By Thomas Gerbasi
Christy Martin knew that getting to 50 wins wasn’t going to be easy. She didn’t expect it to be this hard though.
Since the 49th victory in her storied 23-year career over Dakota Stone in September of 2009, she’s been shot, stabbed, left for dead, has had broken bones and was shafted by a referee and doctor in California. And when you point out that her quest for number 50 has taken three years, the West Virginia native is quick to correct that math.
“It’s been much more than three,” said Martin. “If we look back through my record, there’s been so many fights that I felt like I won, especially after leaving (former promoter Don) King. The fight with Valerie Mahfood in Houston (in July of 2008) obviously comes to mind. Even Valerie, who is a great person, she’s like ‘you won the fight convincingly,’ and for it to be a draw was very disappointing. Last year, the fight with Dakota, I’m ahead on points on all the cards, there’s less than a minute to go in the fight, and they stop the fight. Angelica Martinez (in October of 2006), that was the worst robbery. It doesn’t compare with (Manny) Pacquiao and (Timothy) Bradley, but I would say it was the worst robbery of my career.”
The loss to Stone may have been the most painful, both literally and figuratively, though her career and her life has shown that she can fight through that literal pain like few can.
Just seven months removed from being shot and stabbed by her husband Jim in November of 2010, Martin courageously stepped into the ring for the rematch with Stone, and despite breaking her right hand in nine places in the fourth round (requiring seven hours of surgery), she went on to drop her opponent later in the same round and build a comfortable lead heading into the final round.
But in the final minute of the fight, after landing a right hand and turning away, referee David Mendoza stepped in, and after consulting with the ringside physician, stopped the fight. Frankly, it was an insult to a fighter who had always shown a seeming disregard for her own safety and who had endured much tougher physical trials outside the ring.
“I just couldn’t believe it,” said Martin. “I was definitely insulted. And he (Mendoza) said that I turned my back, and I watched the ending over a few times, and I said this is a move I have done my entire career – I throw the right hand, and I slip out under the hook – and yeah, maybe for that split second my back is kinda turned, but I turn right back around, facing Dakota Stone. I saw him coming and I knew what was gonna happen, so I immediately start begging ‘no, no, no, I’m fine, don’t stop the fight.’ But no one was listening to me.”
“There have been so many opportunities when I should have had this win,” she mused, “but I guess everything happens for a reason.”
Maybe the Boxing Gods just don’t want it to happen.
She laughs, lightening the mood.
“I guess the boxing gods really don’t want me to retire. I thought they wanted me out of the sport, but maybe it’s just the opposite.”
Maybe she’s serious. At 44 years old and with 58 fights under her belt, Christy Martin isn’t retired, and she has at least one more fight to go – an August 14th meeting with old rival Mia St. John at the Table Mountain Casino in Friant, California. She makes no excuses when it comes to her reason for continuing to fight.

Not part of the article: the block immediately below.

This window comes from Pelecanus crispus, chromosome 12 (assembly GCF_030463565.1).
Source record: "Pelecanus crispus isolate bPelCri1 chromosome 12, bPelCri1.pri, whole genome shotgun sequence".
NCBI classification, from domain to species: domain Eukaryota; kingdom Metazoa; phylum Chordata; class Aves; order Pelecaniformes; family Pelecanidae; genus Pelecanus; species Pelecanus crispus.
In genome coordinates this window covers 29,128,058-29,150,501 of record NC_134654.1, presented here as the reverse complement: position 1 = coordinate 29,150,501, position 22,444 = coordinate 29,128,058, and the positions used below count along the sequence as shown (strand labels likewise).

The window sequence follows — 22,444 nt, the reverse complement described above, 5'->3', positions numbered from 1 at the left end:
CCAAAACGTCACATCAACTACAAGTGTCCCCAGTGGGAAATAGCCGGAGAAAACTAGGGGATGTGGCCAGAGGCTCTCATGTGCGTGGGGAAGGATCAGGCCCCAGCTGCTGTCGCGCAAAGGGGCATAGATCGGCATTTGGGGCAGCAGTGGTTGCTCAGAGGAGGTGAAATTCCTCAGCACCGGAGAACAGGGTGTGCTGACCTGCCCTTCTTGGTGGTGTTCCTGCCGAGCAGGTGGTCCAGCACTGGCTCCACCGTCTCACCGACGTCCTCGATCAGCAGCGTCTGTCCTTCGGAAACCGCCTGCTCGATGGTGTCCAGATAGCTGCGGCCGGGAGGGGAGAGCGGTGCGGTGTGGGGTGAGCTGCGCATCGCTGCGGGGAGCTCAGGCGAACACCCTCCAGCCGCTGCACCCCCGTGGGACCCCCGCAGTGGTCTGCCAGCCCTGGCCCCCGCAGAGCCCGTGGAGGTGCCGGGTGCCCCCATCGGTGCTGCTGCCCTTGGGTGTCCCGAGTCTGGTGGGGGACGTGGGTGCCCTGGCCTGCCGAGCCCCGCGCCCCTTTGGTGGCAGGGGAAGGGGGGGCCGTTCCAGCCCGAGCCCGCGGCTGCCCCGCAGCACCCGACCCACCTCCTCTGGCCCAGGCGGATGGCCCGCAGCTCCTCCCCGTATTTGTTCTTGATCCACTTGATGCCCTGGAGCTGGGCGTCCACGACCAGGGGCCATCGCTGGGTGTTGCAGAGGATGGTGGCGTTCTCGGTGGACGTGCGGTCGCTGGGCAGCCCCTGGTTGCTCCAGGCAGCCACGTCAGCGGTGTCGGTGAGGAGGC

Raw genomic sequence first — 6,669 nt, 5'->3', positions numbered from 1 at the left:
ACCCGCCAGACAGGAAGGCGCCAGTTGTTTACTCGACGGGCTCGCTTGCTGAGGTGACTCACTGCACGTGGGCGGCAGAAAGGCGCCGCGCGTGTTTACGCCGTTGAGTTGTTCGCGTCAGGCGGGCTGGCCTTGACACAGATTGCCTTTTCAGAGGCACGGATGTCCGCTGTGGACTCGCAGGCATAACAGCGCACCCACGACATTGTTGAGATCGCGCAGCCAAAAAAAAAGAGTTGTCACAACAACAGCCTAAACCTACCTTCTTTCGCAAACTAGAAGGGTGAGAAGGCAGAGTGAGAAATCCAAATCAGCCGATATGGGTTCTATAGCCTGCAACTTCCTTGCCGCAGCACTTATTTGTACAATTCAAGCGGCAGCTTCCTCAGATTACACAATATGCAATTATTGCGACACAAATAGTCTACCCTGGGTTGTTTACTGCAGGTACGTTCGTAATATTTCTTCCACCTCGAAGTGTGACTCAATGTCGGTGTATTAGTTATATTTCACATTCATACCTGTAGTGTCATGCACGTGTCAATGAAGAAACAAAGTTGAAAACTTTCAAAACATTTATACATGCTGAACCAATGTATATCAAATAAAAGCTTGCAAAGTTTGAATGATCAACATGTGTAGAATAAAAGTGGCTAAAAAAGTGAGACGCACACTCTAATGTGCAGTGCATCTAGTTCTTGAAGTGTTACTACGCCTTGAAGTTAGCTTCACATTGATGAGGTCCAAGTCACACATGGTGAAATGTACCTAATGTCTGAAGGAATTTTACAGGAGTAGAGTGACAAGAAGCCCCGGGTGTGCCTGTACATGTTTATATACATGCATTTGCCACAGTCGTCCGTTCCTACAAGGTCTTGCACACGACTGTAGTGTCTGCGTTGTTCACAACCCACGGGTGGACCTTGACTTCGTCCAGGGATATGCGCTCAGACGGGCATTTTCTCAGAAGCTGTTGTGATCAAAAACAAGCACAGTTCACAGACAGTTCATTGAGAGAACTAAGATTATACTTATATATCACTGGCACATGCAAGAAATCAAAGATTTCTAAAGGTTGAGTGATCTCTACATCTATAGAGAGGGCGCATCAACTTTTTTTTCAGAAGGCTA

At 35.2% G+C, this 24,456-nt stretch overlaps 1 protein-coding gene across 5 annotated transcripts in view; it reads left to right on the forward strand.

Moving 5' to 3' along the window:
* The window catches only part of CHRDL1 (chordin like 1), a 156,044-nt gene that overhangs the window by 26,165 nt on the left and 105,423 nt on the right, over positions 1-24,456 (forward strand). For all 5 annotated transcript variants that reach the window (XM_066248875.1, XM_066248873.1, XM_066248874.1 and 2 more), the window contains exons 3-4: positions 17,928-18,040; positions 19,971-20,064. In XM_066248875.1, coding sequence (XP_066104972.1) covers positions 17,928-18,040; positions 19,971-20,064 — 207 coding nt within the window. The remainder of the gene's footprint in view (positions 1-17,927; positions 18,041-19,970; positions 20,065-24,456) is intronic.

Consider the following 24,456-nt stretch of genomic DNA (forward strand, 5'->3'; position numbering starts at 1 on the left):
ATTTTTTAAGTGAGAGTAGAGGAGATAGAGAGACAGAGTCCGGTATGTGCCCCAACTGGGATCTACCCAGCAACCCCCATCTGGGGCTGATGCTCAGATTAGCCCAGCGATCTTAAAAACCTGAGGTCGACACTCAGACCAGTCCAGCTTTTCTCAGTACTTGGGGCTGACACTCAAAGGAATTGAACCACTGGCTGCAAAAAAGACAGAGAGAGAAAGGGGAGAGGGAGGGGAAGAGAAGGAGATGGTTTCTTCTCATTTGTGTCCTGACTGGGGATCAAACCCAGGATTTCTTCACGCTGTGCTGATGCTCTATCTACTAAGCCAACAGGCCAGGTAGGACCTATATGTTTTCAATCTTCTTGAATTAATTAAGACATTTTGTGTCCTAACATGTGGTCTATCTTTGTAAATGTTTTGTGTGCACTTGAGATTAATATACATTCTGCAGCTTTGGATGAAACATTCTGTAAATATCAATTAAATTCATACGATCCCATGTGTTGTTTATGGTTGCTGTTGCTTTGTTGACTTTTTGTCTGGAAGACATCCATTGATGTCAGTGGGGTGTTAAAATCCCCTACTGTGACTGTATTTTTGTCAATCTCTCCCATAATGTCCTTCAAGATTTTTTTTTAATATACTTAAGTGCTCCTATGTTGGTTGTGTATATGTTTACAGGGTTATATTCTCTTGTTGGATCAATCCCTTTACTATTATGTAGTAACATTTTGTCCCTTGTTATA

“I had said many, many years ago that I want to get to 50 wins, but I never thought it was gonna take this much hard work,” she said. “After the Dakota Stone fight, after everything that happened in 2010 with the attack, I just want to go out on a high note, and I want to go out a winner. I feel that I’ve been able to accomplish a lot of things in my career, and I don’t really feel that I have to have 50 wins, but it’s what I want.”
It’s her second meeting with St. John, a former staple on the undercards of Top Rank’s Oscar De La Hoya bouts the way Martin was featured on Don King’s Mike Tyson cards. Both carried the torch for women’s boxing back when it was on the verge of a mainstream breakthrough. Yet by 2002, cracks were starting to show in the sport’s foundation, and though Laila Ali was making noise and seen as the shining light that could save the sport, things would start to go downhill fast. The first Martin-St. John bout was an example.
Put together at the Pontiac Silverdome by an unknown promoter named Peter Klamka under the Revolution Fighting banner, attendance was horrific for the December 6, 2002 bout, which shouldn’t have been held in a football stadium to begin with, and Martin had an inkling that something was wrong when she was asked to make a promotional appearance the night before the fight – at a strip club no less.
“The first fight was so difficult in the promotion,” recalled Martin. “It was postponed so many times and I had given up hope that it was even gonna happen. The night before the fight, the promoter comes and tells me that he’s not paying me because I wouldn’t go to some strip club and promote the fight. First of all, I’m not going any place the night before the fight, and I’m sure not going to a strip club. So I’m in a catch-22 situation where people are telling me ‘well, if you don’t fight, then the TV’s gonna sue you,’ so finally, I just said ‘what the hell, who cares, I’ll just fight her.’ And between not really training and preparing correctly, and having the weight of not getting paid, I was almost like ‘who cares?’ Then at the same time, I thought, it’s Mia. I’m gonna go out there, hit her once, and she’s gonna go away.”
That was the consensus from many fans and pundits, yet despite the looks that landed her in Playboy magazine, deep down, St. John was a fighter, and while she lost a clear-cut decision on the scorecards, she may have won something more important: respect. Even from Martin.